I agree with those saying you can share your story over time. There is so much in the media these days (including a very recent and controversial PSA using little girls to talk about women's rights). I'm not suggesting you use a billboard or TV commercial to make a contrived statement, but if something in the media hits you, why not say, "I find that really interesting/ offensive/ promising/ degrading, as a survivor of abuse myself."

This may not shock your partner as much as you expect, as abuse is sadly all too common. You don't need to let go of the reins after a comment like that; you can say it's deeply personal and you do or don't want to discuss it further at the moment, but are relieved to have shared that much. Explain that you understand that kind of revelation raises questions, and that you hope you'll both be increasingly comfortable talking about painful things over time.

I do see value in this, yet I'd be very careful about going this route:
"Hey, I wanted to go back and explain why I was so on edge when we were cooking."
Yes, it's great to recognize and address when our behavior is impacted by past experiences. That said, it may give the impression that you'll be using this as a cop-out for poor behavior in the future (it should indicate self-awareness, but sadly may not be understood that way). I spent years as "the one with issues" in a relationship, when ironically, I had worked hard to address my abusive past and my SO had never really examined his. I know that's just one piece of anectdata, but it became a hot mess because it became too easy for my history to be blamed for real issues in the current relationship (and believe me, it's one thing for you to make a connection like that; it's another thing when a partner feels they can make such connections, spoken or just assumed).

I am not trying to discourage you from sharing this. I'd just think twice before linking it to interactions with a current partner who also has a history (good or bad) that impacts how the two of you relate.

Wishing you all the best!
posted by whoiam at 6:45 AM on October 24, 2014 [1 favorite]

Apologies if this is overbearing, but I was thinking about you and came back to say a few things.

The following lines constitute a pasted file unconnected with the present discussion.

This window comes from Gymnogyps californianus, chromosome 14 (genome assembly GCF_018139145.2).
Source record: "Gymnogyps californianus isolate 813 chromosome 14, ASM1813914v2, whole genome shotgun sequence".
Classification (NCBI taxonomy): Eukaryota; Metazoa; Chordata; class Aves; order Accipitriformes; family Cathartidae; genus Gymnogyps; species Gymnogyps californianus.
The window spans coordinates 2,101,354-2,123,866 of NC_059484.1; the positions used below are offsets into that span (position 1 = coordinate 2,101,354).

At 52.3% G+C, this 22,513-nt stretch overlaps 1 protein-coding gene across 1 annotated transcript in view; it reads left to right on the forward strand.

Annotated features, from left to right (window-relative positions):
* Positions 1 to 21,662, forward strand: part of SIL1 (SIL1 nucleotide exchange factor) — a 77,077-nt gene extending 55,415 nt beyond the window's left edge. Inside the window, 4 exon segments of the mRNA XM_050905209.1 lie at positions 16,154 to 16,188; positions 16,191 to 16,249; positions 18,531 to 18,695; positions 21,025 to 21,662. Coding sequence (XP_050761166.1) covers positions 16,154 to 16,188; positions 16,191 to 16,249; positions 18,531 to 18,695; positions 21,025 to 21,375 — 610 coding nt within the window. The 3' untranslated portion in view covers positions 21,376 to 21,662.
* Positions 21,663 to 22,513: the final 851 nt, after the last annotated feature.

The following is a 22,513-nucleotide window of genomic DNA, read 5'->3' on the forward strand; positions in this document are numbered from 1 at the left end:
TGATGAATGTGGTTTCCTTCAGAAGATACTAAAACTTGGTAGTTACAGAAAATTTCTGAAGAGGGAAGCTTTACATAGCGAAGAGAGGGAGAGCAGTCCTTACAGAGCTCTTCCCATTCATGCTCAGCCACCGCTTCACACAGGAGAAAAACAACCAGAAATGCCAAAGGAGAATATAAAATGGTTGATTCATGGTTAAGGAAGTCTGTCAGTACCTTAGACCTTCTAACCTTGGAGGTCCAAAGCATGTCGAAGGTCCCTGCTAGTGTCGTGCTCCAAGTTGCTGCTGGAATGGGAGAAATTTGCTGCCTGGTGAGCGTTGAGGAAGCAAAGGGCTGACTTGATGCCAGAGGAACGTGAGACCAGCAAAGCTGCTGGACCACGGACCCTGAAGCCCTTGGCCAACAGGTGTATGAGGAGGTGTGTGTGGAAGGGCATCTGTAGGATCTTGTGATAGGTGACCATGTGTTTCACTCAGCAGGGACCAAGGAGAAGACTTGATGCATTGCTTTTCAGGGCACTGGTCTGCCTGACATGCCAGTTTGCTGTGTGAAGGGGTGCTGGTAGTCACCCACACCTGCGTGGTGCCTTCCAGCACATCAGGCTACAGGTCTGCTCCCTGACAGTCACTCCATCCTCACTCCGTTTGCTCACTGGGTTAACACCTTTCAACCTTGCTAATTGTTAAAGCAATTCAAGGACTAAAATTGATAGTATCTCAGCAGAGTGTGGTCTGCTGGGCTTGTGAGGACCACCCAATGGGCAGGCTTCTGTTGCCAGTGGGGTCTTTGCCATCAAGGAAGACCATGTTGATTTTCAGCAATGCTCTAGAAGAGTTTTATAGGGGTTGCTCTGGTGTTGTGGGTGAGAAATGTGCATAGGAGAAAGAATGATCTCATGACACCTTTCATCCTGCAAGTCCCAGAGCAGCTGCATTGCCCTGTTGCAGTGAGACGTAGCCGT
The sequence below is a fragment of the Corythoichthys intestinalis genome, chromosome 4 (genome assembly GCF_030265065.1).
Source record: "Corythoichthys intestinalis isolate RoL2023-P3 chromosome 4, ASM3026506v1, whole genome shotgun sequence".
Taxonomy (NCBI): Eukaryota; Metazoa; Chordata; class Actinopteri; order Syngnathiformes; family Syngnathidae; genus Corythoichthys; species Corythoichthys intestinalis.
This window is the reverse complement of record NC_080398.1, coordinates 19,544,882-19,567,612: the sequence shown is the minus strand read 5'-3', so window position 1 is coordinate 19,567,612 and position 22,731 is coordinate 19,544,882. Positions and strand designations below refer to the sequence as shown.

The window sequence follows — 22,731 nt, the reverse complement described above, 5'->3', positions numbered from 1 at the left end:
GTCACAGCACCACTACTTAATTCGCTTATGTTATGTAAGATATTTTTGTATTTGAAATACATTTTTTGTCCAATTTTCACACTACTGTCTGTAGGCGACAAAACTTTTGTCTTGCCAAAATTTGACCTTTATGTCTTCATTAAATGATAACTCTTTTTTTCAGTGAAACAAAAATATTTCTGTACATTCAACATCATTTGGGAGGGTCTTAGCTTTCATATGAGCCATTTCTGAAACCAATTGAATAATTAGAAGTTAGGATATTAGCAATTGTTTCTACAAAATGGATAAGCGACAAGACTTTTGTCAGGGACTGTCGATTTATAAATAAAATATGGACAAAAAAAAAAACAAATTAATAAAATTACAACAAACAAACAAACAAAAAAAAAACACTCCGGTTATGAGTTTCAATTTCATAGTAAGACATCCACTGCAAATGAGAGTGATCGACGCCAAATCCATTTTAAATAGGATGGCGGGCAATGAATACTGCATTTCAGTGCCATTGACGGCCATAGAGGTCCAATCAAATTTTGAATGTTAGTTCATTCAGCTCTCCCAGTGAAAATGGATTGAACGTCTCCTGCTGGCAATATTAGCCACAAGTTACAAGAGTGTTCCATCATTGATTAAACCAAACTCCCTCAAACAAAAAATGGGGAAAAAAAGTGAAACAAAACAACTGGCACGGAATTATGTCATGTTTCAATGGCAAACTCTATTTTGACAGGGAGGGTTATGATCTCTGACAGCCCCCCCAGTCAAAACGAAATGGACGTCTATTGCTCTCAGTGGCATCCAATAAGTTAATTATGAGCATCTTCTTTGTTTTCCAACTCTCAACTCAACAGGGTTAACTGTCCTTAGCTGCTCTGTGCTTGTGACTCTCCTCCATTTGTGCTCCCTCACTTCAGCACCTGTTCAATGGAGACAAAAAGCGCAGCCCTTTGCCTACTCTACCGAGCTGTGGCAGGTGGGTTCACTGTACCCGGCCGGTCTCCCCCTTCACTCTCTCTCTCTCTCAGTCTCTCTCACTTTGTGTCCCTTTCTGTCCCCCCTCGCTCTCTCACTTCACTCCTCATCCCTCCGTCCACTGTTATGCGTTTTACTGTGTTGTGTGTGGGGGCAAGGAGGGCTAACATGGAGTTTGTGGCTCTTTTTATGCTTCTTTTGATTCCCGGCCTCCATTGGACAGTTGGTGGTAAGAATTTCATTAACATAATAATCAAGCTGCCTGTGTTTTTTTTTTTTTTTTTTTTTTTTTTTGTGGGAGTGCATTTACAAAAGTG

What do you think went well and not-so-well in the past? I'm not asking that you answer here (feel free of course), but mostly I ask because you say you want to do things differently this time. So maybe think through what outcomes you disliked; clearly you're smart, so think how to sidestep those (and/or MeMail me if you want to brainstorm).

Another thing. Depending what's true in your case, it can really help to tell your new partner, "I'd prefer to be considered a survivor, not a victim." There was a time I didn't understand the value of that, but I've since found myself gently correcting the language (and hopefully the view) of those viewing me as "damaged" or some such. It can make a difference, but of course that's your call.

Lastly, there have been questions here from people who have been told about abuse and asked to keep it quiet. It is YOUR BUSINESS, and it's entirely fair that you divulge your story to only the people of your choosing. However, if this person really cares about you, it can be hard for them to process alone, especially if you have an understanding that you'll only talk about it when you're feeling up for it (very much your prerogative).

So maybe tell your SO that this is deeply personal and is your story to share, but if they need to process through conversations that you're not ready to have, that's okay with [stated boundaries].

Maybe you choose that it can only be shared with people that don't know you. Feel free to insist that your partner tells you if/when your personal information has been shared. If the relationship lasts a while, you may end up meeting a person or two that already knows; this is not a shame on you--again, it's something that happens way too often--but make sure your SO is not taking it as a gold medal either. S/he is not your savior or worthy of gold stars for sticking with someone with a history. We all have histories, and yours is not a negative reflection on you. So try to remember that and "allow" a certain amount of divulgence on your partner's part. It's entirely possible this is moot, and s/he will say, "Oh, something similar happened to my sister/ friend/ ex-lover," but some people are more naive about this kind of reality, and may benefit from talking it through.

Wow, I hope I don't come across as anything other than an advocate for you. You sound like a very strong person, and I hope your SO recognizes that as well.
posted by whoiam at 10:34 AM on October 24, 2014